The poor child is probably going to associate ginseng with brown skin for the rest of his life now, and not in a favourable way either, if the horrible way he scrunched up his face after his mother popped it into his mouth is a hint to go by.
He was a good sport about it for a few minutes though. Young enough to get excited at being given candy, by a foreigner at that, but also old enough to know that it’s impolite to spit out candy so cheerfully and generously gifted to you by a nice, glowing brown-skinned girl from who knows where.
Playfully gifted too, I might add. Feeling especially benevolent after finally succeeding in securing a charming apartment in a pleasant neighbourhood close to the school, I had, uncharacteristically, responded to the shy curiosity I sensed coming from the little boy half-hiding behind his mother in the shop.
She sat on a stool at one end while her husband, shirtless in the heat, fixed shoes and reproduced keys at the other. Usually, having had my fill of indulging curious children all day long at school, I haven’t the energy for more of it by the time I venture out into the city. I was halfway through my restful vacation, however, and as mentioned before, also on a cautious high after a long morning of bargaining and translating had concluded in a one-year lease being signed.
So instead of just handing over the candy to the little boy, I first hovered the open bag in the air, suggesting with my various facial expressions that he come and help himself. All I got for that was giggles and further mommy-hiding. So I took one individually wrapped piece out and placed it on the counter, which stood about a little more than a head taller than the boy. Immediately, he recognized the game I was up to and stuffed himself further behind his mother, although his giggles now suggested that he would be ready to come out and play, given a bit more nudging. So I placed, two, three, and four candies in a line along the counter, by which point he just couldn’t contain himself anymore. Dashing out, he scooped them all out and hurtled back to the safety of the corner where mommy, fully enjoying the show, sat laughing.
Taking my cue from him, I unwrapped one candy and popped it into my mouth. Immediately, I knew it was going to be disaster from then on. All that remained to be seen was whether the kid would keep up the front or spit that nasty thing – an insult to all candy – out right away, as I wished to do. Together, though, mirroring each other’s grimaces of horror – me magnifying my reactions for his benefit – we kept trying to like the candy as his dad, amused but busy, worked at reproducing my new apartment keys.
By the time dad finished his work and I was paying up, though, the poor kid couldn’t take it anymore. Not only did he finally relent and let mommy’s hand receive the loathsome rock from his mouth, but he couldn’t let me leave without returning the rest of its’ offensive wrapped cousins to me. He did so with as much energy as he’d scooped them up, dashing out to the counter and slamming them down, finishing off the gesture with a shove of the small pile towards me. There were laughs all around, of course. Even without language we all understood that I had meant well, but this really was not candy. It’s what adults call “candy” to make themselves feel better for having to pop all kinds of miserable-tasting herbal remedies into their grown-up mouths to benefit their ailing organs.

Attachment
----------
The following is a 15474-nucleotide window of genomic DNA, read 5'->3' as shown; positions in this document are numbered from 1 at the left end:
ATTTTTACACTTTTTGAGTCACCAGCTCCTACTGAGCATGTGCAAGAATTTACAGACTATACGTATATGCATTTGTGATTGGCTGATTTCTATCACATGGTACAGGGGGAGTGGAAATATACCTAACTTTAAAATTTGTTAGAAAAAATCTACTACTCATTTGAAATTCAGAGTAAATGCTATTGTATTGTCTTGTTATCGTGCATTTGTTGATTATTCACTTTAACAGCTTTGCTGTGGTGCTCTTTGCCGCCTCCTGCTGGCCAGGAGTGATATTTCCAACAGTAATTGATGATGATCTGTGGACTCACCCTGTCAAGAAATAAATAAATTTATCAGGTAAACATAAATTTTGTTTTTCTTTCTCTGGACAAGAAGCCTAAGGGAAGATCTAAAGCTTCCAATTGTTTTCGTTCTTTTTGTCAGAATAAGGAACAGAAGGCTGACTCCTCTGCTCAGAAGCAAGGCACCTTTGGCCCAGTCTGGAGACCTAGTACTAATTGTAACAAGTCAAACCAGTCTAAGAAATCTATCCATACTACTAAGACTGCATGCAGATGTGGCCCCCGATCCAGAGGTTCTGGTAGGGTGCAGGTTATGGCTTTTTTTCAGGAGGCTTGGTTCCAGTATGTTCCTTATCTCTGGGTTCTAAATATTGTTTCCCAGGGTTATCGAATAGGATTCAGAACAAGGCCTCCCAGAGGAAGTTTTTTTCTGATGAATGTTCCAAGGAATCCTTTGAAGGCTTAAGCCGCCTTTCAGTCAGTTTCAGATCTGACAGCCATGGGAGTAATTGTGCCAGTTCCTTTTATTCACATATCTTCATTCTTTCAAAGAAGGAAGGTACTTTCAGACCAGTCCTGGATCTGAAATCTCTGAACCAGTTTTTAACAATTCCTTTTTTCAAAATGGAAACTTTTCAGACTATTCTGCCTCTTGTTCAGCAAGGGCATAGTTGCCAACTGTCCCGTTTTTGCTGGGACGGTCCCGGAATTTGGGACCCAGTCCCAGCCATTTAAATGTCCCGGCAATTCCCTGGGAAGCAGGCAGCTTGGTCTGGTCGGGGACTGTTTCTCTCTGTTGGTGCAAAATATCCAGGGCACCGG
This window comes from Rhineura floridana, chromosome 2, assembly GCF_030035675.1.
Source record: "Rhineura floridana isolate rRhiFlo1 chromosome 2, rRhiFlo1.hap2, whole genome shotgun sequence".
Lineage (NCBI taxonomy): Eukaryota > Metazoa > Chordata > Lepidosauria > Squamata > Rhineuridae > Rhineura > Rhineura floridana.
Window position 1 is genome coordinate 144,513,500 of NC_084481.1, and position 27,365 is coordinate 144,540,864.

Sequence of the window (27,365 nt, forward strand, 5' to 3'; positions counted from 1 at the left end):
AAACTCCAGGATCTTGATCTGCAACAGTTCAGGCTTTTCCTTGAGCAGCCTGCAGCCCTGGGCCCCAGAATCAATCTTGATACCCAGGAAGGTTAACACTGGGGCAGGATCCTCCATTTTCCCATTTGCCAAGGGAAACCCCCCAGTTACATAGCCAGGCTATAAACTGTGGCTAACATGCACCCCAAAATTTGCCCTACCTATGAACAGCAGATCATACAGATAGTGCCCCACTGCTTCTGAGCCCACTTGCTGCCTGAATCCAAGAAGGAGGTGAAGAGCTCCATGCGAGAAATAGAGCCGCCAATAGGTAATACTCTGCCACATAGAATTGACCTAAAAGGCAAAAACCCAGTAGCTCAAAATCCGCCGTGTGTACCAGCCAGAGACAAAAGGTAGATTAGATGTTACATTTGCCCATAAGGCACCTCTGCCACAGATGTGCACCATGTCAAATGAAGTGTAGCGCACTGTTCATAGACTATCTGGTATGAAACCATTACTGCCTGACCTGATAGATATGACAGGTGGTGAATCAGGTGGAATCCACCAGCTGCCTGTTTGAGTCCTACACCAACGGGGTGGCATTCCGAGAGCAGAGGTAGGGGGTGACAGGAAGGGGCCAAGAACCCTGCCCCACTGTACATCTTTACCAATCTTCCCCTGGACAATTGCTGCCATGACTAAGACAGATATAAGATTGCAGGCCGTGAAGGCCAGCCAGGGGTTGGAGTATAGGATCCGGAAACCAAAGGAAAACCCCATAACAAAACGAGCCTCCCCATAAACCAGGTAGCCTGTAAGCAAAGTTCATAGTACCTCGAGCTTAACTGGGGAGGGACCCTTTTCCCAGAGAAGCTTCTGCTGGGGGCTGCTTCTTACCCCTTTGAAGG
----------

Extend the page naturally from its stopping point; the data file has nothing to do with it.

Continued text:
We’ve all been children once, of course, and if my memories serve me right, incidents like these – and this one having such an unforgettable sensory marker – stay with you for life. If the kid never touches ginseng again, I will be the last one to be surprised. I just hope he remembers that, just as he did, I too tried to be a good sport about it. As he shoved the refused candy back towards me and I guiltily but smilingly collected them back into the bag (which I trashed less than an hour later), one straggler got left behind on the counter. I pretended not to notice it as I walked off with my new set of keys among the general smiles, waves and “xie xie”s.
Maybe he kept that one piece, as a memento of an encounter with a brown foreigner, if nothing else. Maybe mom tossed it in the trash, being instinctively angered that her little boy should suffer any of life’s unpleasant surprises so early on. Maybe dad gave it a go, his body being no doubt already a little achy from the hard work of supporting a family and so perhaps needing the extra boost of ginseng energy.
I’ll never know. What I did know, though, was that there had to be something wrong with the candy if your future landlord gives you bags of it, even as he claims it to be a Korean specialty. An indication of future relations? I hope not. I for one could do with a few less surprises in my life.